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Electric charge

Integrating two distinct station construction activities was the key to completing the complex London Bridge Station on Contract 104.

Paul Gover took over as senior supervising engineer two years ago to shift the emphasis of the project management towards the electrical and mechanical work. He has been with the project a great deal longer however and spent three years prior to this heading up Drake & Scull's two linewide electrical contracts, 205 and 206.

His task was to follow the tricky and time-consuming civils tunnelling work and take a firm grip of the huge station fit out programme. This meant controlling and organising numerous designated subcontractors and marrying their work into the remaining civils activities.

The contract was one of those most affected by the Heathrow Express tunnelling collapse. Contractor Costain-Taylor Woodrow's plans to construct tunnels with shotcrete had to be substantially revised to use cast iron segments and whole sections of the station layout, particularly the ventilation and escape tunnels, were revised to simplify construction.

Despite continuous refinement of the programme and operations, it was inevitable that time would be lost. And while he accepts that it is never good to finish a job late, Gover insists that long term benefits of the JLE will outweigh any inconvenience in the short term.

'When you see passengers on the trains you realise that the project has been a success,' he says. 'It will be in use for 100 years or more - a few months delay must be seen in this context. Besides, on public funded projects there is always pressure to give a fixed end date - who is to say that thisone was ever truly realistic?'

Civils work at London Bridge was always divided into two distinct areas - construction of the new Jubilee Line station and reconstruction of the Northern Line station to create a new central concourse and bring the station up topost King's Cross fire standards.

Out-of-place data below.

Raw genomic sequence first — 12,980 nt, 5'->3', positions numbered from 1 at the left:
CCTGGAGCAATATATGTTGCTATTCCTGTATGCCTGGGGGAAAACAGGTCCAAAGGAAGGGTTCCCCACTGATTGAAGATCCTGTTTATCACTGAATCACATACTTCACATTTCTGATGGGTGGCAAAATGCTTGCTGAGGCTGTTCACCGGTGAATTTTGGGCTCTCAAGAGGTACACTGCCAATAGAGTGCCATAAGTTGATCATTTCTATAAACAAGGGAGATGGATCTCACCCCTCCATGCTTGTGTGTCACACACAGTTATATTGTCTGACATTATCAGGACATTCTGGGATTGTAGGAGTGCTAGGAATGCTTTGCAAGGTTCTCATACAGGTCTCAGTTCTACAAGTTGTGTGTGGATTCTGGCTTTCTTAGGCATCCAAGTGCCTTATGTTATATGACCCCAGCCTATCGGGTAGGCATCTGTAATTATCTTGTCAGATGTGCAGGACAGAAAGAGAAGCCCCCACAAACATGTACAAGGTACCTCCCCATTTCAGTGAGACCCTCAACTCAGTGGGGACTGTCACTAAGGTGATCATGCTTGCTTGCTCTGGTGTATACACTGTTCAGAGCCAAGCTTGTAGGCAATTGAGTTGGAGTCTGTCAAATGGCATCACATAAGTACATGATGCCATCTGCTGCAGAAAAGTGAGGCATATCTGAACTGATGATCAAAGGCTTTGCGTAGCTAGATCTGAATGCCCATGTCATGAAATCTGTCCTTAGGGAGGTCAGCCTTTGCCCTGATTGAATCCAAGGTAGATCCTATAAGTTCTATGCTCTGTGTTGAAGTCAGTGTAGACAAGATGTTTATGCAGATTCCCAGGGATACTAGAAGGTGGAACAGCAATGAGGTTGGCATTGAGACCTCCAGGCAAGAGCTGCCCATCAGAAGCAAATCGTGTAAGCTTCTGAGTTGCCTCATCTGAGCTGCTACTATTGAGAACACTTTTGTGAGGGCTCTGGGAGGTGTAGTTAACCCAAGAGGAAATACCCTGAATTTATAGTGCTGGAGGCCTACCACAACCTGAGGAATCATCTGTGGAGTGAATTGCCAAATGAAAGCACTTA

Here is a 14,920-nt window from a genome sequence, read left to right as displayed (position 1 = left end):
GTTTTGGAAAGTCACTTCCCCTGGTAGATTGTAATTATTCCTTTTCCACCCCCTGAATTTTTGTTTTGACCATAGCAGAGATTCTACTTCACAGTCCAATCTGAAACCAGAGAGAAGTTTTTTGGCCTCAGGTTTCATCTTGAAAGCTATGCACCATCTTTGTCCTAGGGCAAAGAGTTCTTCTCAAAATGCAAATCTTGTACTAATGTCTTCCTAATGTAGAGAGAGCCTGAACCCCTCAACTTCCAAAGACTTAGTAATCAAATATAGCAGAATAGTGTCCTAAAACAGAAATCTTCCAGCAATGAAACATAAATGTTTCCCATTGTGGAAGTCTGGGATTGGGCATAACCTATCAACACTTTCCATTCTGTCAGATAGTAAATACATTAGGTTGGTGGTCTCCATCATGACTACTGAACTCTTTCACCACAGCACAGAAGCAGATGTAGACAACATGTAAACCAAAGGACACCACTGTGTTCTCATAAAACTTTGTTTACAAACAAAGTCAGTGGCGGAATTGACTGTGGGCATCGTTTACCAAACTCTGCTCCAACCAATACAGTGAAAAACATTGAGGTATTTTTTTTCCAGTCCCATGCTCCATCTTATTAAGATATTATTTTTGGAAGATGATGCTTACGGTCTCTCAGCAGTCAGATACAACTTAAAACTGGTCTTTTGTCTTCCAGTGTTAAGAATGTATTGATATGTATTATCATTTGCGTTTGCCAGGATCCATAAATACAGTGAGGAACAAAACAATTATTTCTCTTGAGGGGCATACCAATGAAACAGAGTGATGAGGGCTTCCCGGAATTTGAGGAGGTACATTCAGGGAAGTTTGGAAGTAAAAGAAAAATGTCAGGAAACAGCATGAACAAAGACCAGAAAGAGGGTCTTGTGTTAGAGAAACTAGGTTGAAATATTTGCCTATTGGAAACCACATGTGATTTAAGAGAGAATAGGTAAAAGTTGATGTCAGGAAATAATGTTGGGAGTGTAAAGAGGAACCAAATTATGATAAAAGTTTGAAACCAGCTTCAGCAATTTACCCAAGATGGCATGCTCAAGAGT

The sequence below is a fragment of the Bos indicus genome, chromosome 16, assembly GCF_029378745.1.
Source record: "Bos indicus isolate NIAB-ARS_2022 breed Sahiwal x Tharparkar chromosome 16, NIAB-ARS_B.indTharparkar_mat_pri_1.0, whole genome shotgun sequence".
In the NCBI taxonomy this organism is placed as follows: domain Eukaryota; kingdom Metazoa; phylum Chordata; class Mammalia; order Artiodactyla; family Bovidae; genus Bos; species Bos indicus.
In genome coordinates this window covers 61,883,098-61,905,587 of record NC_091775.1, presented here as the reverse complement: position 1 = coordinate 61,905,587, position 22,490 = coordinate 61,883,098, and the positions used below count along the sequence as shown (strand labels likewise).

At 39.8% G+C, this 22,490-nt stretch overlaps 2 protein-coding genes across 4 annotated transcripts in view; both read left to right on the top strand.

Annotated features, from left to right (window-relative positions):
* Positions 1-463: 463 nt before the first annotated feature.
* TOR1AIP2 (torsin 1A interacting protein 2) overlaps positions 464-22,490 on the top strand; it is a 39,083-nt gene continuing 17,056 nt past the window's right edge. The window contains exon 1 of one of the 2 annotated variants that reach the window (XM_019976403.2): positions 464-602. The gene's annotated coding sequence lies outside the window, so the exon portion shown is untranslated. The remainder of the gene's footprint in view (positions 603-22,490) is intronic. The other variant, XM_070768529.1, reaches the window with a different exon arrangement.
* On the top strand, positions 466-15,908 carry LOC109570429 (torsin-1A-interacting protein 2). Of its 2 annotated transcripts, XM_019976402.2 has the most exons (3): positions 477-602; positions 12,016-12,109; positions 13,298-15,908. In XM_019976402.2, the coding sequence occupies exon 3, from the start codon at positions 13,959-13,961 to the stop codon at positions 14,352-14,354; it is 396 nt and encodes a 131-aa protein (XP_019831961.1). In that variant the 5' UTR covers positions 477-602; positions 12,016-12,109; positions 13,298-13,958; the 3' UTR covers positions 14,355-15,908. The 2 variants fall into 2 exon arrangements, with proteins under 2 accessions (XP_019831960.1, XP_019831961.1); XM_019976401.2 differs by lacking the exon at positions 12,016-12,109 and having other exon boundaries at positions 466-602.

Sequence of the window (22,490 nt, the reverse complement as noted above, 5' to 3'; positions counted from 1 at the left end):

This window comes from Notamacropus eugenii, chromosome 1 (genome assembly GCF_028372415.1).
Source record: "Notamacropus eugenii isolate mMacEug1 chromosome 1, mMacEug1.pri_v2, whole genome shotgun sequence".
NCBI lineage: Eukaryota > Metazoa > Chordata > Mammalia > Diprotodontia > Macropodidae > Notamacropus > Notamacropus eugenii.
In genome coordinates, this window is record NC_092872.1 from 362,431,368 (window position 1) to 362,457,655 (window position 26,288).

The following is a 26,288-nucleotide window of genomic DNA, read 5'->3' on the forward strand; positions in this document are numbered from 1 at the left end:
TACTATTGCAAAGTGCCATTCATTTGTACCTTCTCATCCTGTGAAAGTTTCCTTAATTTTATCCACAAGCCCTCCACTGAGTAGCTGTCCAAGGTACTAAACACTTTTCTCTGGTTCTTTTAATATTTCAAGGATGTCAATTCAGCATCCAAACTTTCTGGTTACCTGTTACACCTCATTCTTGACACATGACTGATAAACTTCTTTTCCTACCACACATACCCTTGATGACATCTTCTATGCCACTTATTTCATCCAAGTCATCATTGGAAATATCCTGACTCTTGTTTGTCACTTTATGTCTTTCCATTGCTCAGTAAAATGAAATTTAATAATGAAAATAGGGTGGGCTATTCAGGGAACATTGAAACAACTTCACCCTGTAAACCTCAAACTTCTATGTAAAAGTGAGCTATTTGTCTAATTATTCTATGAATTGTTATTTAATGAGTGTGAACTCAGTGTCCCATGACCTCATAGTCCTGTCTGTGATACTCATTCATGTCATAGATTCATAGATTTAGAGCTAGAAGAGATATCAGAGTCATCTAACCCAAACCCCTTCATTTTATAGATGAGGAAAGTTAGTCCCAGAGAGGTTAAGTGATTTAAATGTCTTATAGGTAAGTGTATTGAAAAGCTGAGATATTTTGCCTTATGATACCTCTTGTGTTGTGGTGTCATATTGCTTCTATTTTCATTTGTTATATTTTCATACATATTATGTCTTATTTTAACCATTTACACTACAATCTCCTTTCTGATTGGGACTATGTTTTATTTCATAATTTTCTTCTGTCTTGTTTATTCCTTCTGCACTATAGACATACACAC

This work was always going to be very difficult as it required a huge oval shaped step-plate junction to tie the new southbound Northern Line platform into the existing running tunnel. This was directly under the River Thames with just 5.5m of soft clay separating the tunnel soffit from the river.

Site investigations had revealed that the clay had been disturbed by timber piles during the construction of the original Rennie-designed London Bridge. Further investigations showed this to be much worse than predicted and plans had to be altered at the end of 1995 to reduce the risk of flooding the Tube system.

The solution was radical and meant the southbound Northern Line had to be shut from July to September - at some inconvenience to the travelling public - while a smaller direct connection was made. Early options to stabilise the tunnel by filling it with foamed concrete or using compressed air were eventually felt unnecessary.

Meanwhile, in the JLE station, approval to continue using shotcrete was given the go ahead on the condition that the two platform tunnels and central concourse were not constructed simultaneously. In addition pilot tunnels had to be constructed first to prove the ground in advance of the tunnel enlargement. Using these safeguards it was possible to construct an 11.7m diameter concourse tunnel using shotcrete support, but for many of the smaller tunnels the original Engineer-designed cast iron lined tunnels were constructed.

While credit for the highly complex tunnel construction at London Bridge must go to a large extent to construction manager Marcus Karakashian, once completed in 1997 the responsibility for the job was passed to Gover as the E&M expert.

In contrast to the civils work, when the two areas remained virtually unconnected, when it came to the fit out stage Gover decided that the most effective strategy was to treat the two areas as one and allow the E&M works to dictate the pace.

'We had to refocus the project at London Bridge to make everyone aware of the E&M needs,' he explains. 'While we still had a large number of civil engineers working on the job there was no doubt that the E&M contractors had to come to the fore.'

'We sorted out a target programme when I arrived and we have stuck to it,' he says. 'The priority has always been on areas that had to open first and we have worked with the contractors to make it happen.'

Gover insists that constant communication has enabled the difficult job to hit targets. Discussion with the Health & Safety Executive from a very early stage has allowed the contract to avoid some of the unexpected last minute changes visible on other parts of the project.

He accepts that recent industrial action by the electricians has had a negative effect on the project but insists that arrangements now in place mean that work is back on track. However he is unable to shed any light on how much Drake & Scull is paying or being paid to get on with the job.

'My responsibility is to get the production right - I have absolutely no input on the commercial side,' he insists.

Bechtel's arrival, for Gover, has been a positive step for the job. 'Bechtel came in to re-emphasise the commissioning phase and I think that they have achieved that,' he says. 'But we have always had very close working on this contract between all the parties and have run the job on a team basis. Success will always come down to personalities.'

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